Bible Reading: John 4:15-26

Yesterday we saw how Jesus challenged the woman at the well in a gracious and non-condemnatory way about her past. She had five husbands and the man she was now living with was not her husband!

There is a great danger of wanting experiences of the Holy Spirit but not being prepared to deal with our past sins. Such an attitude will cheapen the gospel, and mean that we don’t fully enjoy what Jesus has made available to us. For this reason Jesus challenged the woman about her life-style. Her life-style was a barrier to spiritual understanding and salvation. “Inner healing is simply cooperating with the Lord to let Him remove from our psychological natures the things that are blocking the flow of the Holy Spirit” [Dennis Bennett]

Repentance is the Greek word, metanoia, and means a change of mind that leads to a change of behaviour. Repentance is far deeper than remorse or regret over something that has happened. Repentance implies that if we had the opportunity to commit that sin again we would not do so. Paul writes about godly sorrow that produces repentance – it leads to salvation. On the other hand, worldly sorrow, that is remorse and regret, and sorrow at being caught out, leads to death [2 Corinthians 6:17].

What exactly does godly sorrow look like? The Holy Spirit convicts of sin and reveals how God’s heart is broken over sin. It is literally seeing our sin as God sees it and recognising how it grieves Him.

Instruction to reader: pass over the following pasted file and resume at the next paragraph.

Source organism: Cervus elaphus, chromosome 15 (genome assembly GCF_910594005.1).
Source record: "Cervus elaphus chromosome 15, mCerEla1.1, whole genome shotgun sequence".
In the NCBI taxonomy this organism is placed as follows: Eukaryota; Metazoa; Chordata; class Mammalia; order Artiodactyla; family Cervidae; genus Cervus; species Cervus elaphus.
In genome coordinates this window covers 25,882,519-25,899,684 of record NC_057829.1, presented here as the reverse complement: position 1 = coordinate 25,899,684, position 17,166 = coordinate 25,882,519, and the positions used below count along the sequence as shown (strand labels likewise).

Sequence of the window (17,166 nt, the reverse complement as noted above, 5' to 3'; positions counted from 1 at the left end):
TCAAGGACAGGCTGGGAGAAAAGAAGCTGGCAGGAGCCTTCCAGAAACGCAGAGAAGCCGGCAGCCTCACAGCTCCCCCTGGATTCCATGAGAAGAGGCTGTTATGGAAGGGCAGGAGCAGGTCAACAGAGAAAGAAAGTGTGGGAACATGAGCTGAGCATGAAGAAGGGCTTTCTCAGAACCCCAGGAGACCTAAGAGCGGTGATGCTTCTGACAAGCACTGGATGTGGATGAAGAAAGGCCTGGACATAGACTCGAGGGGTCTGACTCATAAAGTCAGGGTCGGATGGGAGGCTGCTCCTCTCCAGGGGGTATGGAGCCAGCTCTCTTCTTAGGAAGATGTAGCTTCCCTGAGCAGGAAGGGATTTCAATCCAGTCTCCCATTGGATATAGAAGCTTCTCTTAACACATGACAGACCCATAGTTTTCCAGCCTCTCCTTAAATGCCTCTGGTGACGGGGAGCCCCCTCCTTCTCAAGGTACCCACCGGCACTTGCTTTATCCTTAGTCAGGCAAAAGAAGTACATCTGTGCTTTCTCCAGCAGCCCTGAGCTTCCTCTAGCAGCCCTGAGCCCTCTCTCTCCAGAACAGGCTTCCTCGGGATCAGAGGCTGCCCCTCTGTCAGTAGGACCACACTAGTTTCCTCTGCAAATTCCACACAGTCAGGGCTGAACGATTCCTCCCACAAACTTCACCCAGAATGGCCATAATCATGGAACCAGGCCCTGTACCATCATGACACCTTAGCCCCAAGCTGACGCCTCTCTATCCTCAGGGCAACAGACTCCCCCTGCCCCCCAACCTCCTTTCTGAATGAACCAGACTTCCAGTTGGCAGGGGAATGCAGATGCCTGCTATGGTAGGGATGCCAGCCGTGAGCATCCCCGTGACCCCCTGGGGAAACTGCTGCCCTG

The woman quickly changed the subject when she knew that Jesus knew all about her private life. His presence exposes sin! Instead she raised the issue of the correct place to worship God. Strange how so often people use religion or theology to cover up sin, but Jesus would not be side tracked. He dealt with her very gently, explaining to her that the issue of worship is not the location but the heart attitude of the worshipper. Jesus then brought her back to the necessity of making a decision, but without demanding it of her.

With great simplicity Jesus led the woman of Samaria to faith. It was not well formulated or very extensive in its understanding, but it was sufficient! What did she actually know? She knew about the coming Messiah [v25]; Jesus’ claim to be Messiah [v26]; She recognised that Jesus knew her intimately [v17-18, 25], and that Jesus could transform her life with “living water” [v14]. She also knew something about God and worship, although it was probably hearsay and very limited [v21-24].


Considering how much the Samaritan woman understood, how much do you have to understand in order to genuinely come to Christ and be saved?

How would you explain repentance to someone who was seeking salvation?

Why do you think that Jesus challenged the woman about her five husbands but did not continue to question her or challenge her any further about this?


Bible Reading: John 4:15-26

Although the Samaritan women does not fully understand what Jesus meant by ‘living water” she asked to Him to give her this water [John 4:15]. In response to her request Jesus asked the woman to call her husband, and she told Him, “I have no husband” [v.17]. She did not tell Jesus a lie, but she did not tell the truth either. Jesus, however, knew the truth about this woman, and talked with her about her five husbands and the man she was living with not being her husband.

How did Jesus know about this woman? I would suggest that this is a clear example of the Holy Spirit giving a word of knowledge. Jesus had never met her before, and yet He knew all about her. There is absolutely nothing hidden from God.

Why did Jesus raise the matter of the woman’s past and her relationships? It is probably for two reasons. Firstly, immediately after Jesus spoken this word of knowledge the woman recognised Jesus as a prophet, but secondly because the past needed to be dealt with before she could enjoy the living water that Jesus was offering her. It is wrong to think that you can just enjoy a new experience of God without dealing with wrong things in your life.